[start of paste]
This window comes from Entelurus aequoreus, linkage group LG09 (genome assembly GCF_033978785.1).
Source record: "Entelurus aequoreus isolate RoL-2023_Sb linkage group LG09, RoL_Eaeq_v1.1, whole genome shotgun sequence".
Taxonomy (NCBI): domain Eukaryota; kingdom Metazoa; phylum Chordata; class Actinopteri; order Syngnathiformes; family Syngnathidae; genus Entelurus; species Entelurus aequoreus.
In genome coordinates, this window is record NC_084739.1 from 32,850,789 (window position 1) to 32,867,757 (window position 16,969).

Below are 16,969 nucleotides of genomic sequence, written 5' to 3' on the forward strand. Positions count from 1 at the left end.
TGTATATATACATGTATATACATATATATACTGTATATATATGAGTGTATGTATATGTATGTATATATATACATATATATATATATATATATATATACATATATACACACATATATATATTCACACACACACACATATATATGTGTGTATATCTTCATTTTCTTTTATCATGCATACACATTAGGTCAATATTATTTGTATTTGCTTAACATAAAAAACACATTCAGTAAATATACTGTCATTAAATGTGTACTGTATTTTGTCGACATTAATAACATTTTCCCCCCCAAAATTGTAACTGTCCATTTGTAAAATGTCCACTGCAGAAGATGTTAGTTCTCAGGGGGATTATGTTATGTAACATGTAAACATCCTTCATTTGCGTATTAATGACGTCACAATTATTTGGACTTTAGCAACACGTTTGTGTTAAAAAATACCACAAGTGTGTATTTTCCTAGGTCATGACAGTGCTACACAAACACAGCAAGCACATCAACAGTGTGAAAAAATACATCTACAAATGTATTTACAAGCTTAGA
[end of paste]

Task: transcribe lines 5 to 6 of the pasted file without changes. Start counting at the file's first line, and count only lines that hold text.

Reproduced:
Below are 16,969 nucleotides of genomic sequence, written 5' to 3' on the forward strand. Positions count from 1 at the left end.
TGTATATATACATGTATATACATATATATACTGTATATATATGAGTGTATGTATATGTATGTATATATATACATATATATATATATATATATATATACATATATACACACATATATATATTCACACACACACACATATATATGTGTGTATATCTTCATTTTCTTTTATCATGCATACACATTAGGTCAATATTATTTGTATTTGCTTAACATAAAAAACACATTCAGTAAATATACTGTCATTAAATGTGTACTGTATTTTGTCGACATTAATAACATTTTCCCCCCCAAAATTGTAACTGTCCATTTGTAAAATGTCCACTGCAGAAGATGTTAGTTCTCAGGGGGATTATGTTATGTAACATGTAAACATCCTTCATTTGCGTATTAATGACGTCACAATTATTTGGACTTTAGCAACACGTTTGTGTTAAAAAATACCACAAGTGTGTATTTTCCTAGGTCATGACAGTGCTACACAAACACAGCAAGCACATCAACAGTGTGAAAAAATACATCTACAAATGTATTTACAAGCTTAGA